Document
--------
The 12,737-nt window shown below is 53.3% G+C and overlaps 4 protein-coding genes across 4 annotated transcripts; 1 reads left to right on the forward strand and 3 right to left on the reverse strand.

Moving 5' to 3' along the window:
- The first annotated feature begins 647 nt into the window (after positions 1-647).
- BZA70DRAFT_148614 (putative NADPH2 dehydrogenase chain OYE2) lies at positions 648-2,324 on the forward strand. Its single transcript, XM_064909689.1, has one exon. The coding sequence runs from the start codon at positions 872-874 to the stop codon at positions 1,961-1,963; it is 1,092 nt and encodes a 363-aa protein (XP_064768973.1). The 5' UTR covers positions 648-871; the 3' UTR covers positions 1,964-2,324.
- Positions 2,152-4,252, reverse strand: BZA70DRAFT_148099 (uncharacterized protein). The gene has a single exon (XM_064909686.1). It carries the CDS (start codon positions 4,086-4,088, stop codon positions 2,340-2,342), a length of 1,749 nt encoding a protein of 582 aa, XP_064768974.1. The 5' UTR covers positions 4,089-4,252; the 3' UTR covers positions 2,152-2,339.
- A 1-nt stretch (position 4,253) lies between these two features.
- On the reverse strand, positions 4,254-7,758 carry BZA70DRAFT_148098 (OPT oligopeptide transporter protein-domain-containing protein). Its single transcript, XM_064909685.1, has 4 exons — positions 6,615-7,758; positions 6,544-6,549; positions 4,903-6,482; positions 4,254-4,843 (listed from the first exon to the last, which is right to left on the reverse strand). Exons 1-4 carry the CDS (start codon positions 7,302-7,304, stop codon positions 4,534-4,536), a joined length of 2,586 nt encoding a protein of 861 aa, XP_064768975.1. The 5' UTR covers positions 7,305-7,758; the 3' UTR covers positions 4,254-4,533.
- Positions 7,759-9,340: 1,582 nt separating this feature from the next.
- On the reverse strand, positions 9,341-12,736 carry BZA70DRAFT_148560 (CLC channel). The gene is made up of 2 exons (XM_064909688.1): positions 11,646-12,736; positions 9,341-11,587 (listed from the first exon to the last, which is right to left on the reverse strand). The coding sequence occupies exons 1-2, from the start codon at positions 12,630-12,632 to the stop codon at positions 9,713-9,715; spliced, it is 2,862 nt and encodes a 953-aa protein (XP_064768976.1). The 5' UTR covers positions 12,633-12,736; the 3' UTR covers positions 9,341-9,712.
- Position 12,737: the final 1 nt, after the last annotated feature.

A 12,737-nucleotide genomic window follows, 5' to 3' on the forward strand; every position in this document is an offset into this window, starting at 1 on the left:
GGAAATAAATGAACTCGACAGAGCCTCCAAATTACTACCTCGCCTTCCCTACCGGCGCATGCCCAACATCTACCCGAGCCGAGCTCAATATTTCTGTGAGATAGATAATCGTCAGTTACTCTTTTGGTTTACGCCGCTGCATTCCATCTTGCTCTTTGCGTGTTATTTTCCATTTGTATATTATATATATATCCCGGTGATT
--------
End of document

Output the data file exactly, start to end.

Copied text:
The 12,737-nt window shown below is 53.3% G+C and overlaps 4 protein-coding genes across 4 annotated transcripts; 1 reads left to right on the forward strand and 3 right to left on the reverse strand.

Moving 5' to 3' along the window:
- The first annotated feature begins 647 nt into the window (after positions 1-647).
- BZA70DRAFT_148614 (putative NADPH2 dehydrogenase chain OYE2) lies at positions 648-2,324 on the forward strand. Its single transcript, XM_064909689.1, has one exon. The coding sequence runs from the start codon at positions 872-874 to the stop codon at positions 1,961-1,963; it is 1,092 nt and encodes a 363-aa protein (XP_064768973.1). The 5' UTR covers positions 648-871; the 3' UTR covers positions 1,964-2,324.
- Positions 2,152-4,252, reverse strand: BZA70DRAFT_148099 (uncharacterized protein). The gene has a single exon (XM_064909686.1). It carries the CDS (start codon positions 4,086-4,088, stop codon positions 2,340-2,342), a length of 1,749 nt encoding a protein of 582 aa, XP_064768974.1. The 5' UTR covers positions 4,089-4,252; the 3' UTR covers positions 2,152-2,339.
- A 1-nt stretch (position 4,253) lies between these two features.
- On the reverse strand, positions 4,254-7,758 carry BZA70DRAFT_148098 (OPT oligopeptide transporter protein-domain-containing protein). Its single transcript, XM_064909685.1, has 4 exons — positions 6,615-7,758; positions 6,544-6,549; positions 4,903-6,482; positions 4,254-4,843 (listed from the first exon to the last, which is right to left on the reverse strand). Exons 1-4 carry the CDS (start codon positions 7,302-7,304, stop codon positions 4,534-4,536), a joined length of 2,586 nt encoding a protein of 861 aa, XP_064768975.1. The 5' UTR covers positions 7,305-7,758; the 3' UTR covers positions 4,254-4,533.
- Positions 7,759-9,340: 1,582 nt separating this feature from the next.
- On the reverse strand, positions 9,341-12,736 carry BZA70DRAFT_148560 (CLC channel). The gene is made up of 2 exons (XM_064909688.1): positions 11,646-12,736; positions 9,341-11,587 (listed from the first exon to the last, which is right to left on the reverse strand). The coding sequence occupies exons 1-2, from the start codon at positions 12,630-12,632 to the stop codon at positions 9,713-9,715; spliced, it is 2,862 nt and encodes a 953-aa protein (XP_064768976.1). The 5' UTR covers positions 12,633-12,736; the 3' UTR covers positions 9,341-9,712.
- Position 12,737: the final 1 nt, after the last annotated feature.

A 12,737-nucleotide genomic window follows, 5' to 3' on the forward strand; every position in this document is an offset into this window, starting at 1 on the left:
GGAAATAAATGAACTCGACAGAGCCTCCAAATTACTACCTCGCCTTCCCTACCGGCGCATGCCCAACATCTACCCGAGCCGAGCTCAATATTTCTGTGAGATAGATAATCGTCAGTTACTCTTTTGGTTTACGCCGCTGCATTCCATCTTGCTCTTTGCGTGTTATTTTCCATTTGTATATTATATATATATCCCGGTGATT